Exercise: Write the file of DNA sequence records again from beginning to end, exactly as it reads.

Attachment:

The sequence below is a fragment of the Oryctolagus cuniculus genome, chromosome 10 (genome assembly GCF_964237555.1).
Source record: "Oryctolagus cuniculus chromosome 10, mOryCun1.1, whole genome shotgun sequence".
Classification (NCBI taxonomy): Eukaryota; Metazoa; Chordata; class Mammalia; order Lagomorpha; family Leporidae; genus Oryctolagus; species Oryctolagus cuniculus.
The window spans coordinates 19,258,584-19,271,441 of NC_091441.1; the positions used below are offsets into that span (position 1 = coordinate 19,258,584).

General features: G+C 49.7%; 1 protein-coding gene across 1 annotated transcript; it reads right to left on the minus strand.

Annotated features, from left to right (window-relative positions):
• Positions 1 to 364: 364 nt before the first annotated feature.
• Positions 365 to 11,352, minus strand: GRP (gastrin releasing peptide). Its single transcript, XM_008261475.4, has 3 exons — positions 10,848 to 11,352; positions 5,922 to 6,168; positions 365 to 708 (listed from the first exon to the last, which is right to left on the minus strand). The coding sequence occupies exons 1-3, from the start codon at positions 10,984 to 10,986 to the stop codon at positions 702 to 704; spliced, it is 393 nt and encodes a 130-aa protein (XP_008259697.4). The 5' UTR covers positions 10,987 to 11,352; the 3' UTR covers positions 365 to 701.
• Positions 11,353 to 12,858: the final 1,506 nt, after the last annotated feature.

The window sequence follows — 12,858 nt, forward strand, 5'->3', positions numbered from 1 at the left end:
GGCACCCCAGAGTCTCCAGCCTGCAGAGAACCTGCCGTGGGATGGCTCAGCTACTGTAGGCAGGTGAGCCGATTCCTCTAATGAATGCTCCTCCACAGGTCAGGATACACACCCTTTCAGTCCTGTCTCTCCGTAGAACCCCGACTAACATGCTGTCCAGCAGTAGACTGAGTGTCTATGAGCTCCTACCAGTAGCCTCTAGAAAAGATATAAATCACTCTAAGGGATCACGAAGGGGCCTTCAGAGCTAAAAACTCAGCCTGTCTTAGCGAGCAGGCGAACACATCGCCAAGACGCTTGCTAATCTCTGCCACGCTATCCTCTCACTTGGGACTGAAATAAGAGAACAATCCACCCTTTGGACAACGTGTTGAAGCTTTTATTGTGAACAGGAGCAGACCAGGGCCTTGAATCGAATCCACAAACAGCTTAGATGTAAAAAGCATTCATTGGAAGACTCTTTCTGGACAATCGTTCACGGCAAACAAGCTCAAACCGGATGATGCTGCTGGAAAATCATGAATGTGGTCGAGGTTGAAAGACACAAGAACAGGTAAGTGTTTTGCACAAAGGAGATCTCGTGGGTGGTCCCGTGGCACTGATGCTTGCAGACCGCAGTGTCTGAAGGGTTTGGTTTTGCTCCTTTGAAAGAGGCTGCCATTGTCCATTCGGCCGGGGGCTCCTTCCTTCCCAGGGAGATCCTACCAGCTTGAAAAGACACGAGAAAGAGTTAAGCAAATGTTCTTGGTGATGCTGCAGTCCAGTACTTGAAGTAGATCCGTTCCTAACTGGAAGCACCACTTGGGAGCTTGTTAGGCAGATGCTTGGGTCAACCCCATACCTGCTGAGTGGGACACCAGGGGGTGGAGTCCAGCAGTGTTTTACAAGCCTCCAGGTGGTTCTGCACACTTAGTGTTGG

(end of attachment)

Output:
The sequence below is a fragment of the Oryctolagus cuniculus genome, chromosome 10 (genome assembly GCF_964237555.1).
Source record: "Oryctolagus cuniculus chromosome 10, mOryCun1.1, whole genome shotgun sequence".
Classification (NCBI taxonomy): Eukaryota; Metazoa; Chordata; class Mammalia; order Lagomorpha; family Leporidae; genus Oryctolagus; species Oryctolagus cuniculus.
The window spans coordinates 19,258,584-19,271,441 of NC_091441.1; the positions used below are offsets into that span (position 1 = coordinate 19,258,584).

General features: G+C 49.7%; 1 protein-coding gene across 1 annotated transcript; it reads right to left on the minus strand.

Annotated features, from left to right (window-relative positions):
• Positions 1 to 364: 364 nt before the first annotated feature.
• Positions 365 to 11,352, minus strand: GRP (gastrin releasing peptide). Its single transcript, XM_008261475.4, has 3 exons — positions 10,848 to 11,352; positions 5,922 to 6,168; positions 365 to 708 (listed from the first exon to the last, which is right to left on the minus strand). The coding sequence occupies exons 1-3, from the start codon at positions 10,984 to 10,986 to the stop codon at positions 702 to 704; spliced, it is 393 nt and encodes a 130-aa protein (XP_008259697.4). The 5' UTR covers positions 10,987 to 11,352; the 3' UTR covers positions 365 to 701.
• Positions 11,353 to 12,858: the final 1,506 nt, after the last annotated feature.

The window sequence follows — 12,858 nt, forward strand, 5'->3', positions numbered from 1 at the left end:
GGCACCCCAGAGTCTCCAGCCTGCAGAGAACCTGCCGTGGGATGGCTCAGCTACTGTAGGCAGGTGAGCCGATTCCTCTAATGAATGCTCCTCCACAGGTCAGGATACACACCCTTTCAGTCCTGTCTCTCCGTAGAACCCCGACTAACATGCTGTCCAGCAGTAGACTGAGTGTCTATGAGCTCCTACCAGTAGCCTCTAGAAAAGATATAAATCACTCTAAGGGATCACGAAGGGGCCTTCAGAGCTAAAAACTCAGCCTGTCTTAGCGAGCAGGCGAACACATCGCCAAGACGCTTGCTAATCTCTGCCACGCTATCCTCTCACTTGGGACTGAAATAAGAGAACAATCCACCCTTTGGACAACGTGTTGAAGCTTTTATTGTGAACAGGAGCAGACCAGGGCCTTGAATCGAATCCACAAACAGCTTAGATGTAAAAAGCATTCATTGGAAGACTCTTTCTGGACAATCGTTCACGGCAAACAAGCTCAAACCGGATGATGCTGCTGGAAAATCATGAATGTGGTCGAGGTTGAAAGACACAAGAACAGGTAAGTGTTTTGCACAAAGGAGATCTCGTGGGTGGTCCCGTGGCACTGATGCTTGCAGACCGCAGTGTCTGAAGGGTTTGGTTTTGCTCCTTTGAAAGAGGCTGCCATTGTCCATTCGGCCGGGGGCTCCTTCCTTCCCAGGGAGATCCTACCAGCTTGAAAAGACACGAGAAAGAGTTAAGCAAATGTTCTTGGTGATGCTGCAGTCCAGTACTTGAAGTAGATCCGTTCCTAACTGGAAGCACCACTTGGGAGCTTGTTAGGCAGATGCTTGGGTCAACCCCATACCTGCTGAGTGGGACACCAGGGGGTGGAGTCCAGCAGTGTTTTACAAGCCTCCAGGTGGTTCTGCACACTTAGTGTTGG